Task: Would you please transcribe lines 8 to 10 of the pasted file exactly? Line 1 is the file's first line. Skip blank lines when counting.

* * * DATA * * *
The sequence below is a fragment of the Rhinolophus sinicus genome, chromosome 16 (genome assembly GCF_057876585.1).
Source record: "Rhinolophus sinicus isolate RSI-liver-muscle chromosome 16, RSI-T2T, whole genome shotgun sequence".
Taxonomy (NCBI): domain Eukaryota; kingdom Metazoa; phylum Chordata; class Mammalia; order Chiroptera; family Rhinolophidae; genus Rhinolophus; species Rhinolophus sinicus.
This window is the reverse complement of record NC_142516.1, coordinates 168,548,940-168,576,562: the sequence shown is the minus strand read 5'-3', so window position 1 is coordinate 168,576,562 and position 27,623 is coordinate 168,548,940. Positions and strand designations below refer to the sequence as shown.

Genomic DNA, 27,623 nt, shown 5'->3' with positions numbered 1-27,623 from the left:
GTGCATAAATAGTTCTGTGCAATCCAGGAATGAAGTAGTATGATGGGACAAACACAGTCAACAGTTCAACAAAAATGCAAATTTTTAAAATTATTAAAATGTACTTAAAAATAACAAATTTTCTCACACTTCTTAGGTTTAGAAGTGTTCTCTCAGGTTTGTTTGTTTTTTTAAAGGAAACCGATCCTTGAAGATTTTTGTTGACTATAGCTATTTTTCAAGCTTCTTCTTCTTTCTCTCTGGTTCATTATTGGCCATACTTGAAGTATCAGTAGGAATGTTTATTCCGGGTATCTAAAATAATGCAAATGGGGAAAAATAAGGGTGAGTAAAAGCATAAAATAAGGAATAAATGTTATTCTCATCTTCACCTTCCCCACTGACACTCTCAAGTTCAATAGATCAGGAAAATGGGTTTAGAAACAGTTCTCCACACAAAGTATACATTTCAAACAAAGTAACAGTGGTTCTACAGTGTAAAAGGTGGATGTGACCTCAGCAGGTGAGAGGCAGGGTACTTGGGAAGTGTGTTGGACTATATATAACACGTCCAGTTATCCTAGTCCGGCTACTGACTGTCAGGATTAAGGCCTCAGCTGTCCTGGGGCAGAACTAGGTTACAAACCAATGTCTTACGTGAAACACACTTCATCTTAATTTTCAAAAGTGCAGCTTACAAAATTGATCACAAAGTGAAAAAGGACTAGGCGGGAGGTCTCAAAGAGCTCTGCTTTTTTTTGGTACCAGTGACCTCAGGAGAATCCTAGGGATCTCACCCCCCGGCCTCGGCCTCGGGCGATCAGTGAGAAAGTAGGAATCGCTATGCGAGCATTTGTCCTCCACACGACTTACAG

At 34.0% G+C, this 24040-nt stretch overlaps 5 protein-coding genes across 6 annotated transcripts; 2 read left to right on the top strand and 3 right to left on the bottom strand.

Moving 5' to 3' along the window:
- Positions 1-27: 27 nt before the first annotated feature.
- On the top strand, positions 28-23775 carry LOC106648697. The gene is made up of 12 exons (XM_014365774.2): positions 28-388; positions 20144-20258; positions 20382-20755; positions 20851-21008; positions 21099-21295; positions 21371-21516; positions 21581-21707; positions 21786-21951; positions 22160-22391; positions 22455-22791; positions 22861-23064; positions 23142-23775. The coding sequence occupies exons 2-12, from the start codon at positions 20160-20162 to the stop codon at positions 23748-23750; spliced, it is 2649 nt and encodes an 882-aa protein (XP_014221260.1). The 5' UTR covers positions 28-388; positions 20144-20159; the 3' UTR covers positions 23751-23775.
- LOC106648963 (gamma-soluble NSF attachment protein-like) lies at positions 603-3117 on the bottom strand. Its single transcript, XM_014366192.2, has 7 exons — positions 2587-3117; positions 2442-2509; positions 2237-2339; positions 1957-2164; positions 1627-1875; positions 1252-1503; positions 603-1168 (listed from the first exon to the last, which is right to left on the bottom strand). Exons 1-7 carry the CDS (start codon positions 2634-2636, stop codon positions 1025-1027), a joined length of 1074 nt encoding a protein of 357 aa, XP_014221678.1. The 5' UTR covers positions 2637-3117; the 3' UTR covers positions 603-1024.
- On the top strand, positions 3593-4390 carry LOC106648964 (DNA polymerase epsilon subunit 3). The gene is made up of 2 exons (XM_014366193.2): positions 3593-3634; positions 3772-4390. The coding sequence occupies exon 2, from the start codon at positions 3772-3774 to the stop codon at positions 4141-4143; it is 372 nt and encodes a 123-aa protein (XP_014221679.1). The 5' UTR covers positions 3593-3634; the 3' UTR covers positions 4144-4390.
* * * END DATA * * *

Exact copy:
Moving 5' to 3' along the window:
- Positions 1-27: 27 nt before the first annotated feature.
- On the top strand, positions 28-23775 carry LOC106648697. The gene is made up of 12 exons (XM_014365774.2): positions 28-388; positions 20144-20258; positions 20382-20755; positions 20851-21008; positions 21099-21295; positions 21371-21516; positions 21581-21707; positions 21786-21951; positions 22160-22391; positions 22455-22791; positions 22861-23064; positions 23142-23775. The coding sequence occupies exons 2-12, from the start codon at positions 20160-20162 to the stop codon at positions 23748-23750; spliced, it is 2649 nt and encodes an 882-aa protein (XP_014221260.1). The 5' UTR covers positions 28-388; positions 20144-20159; the 3' UTR covers positions 23751-23775.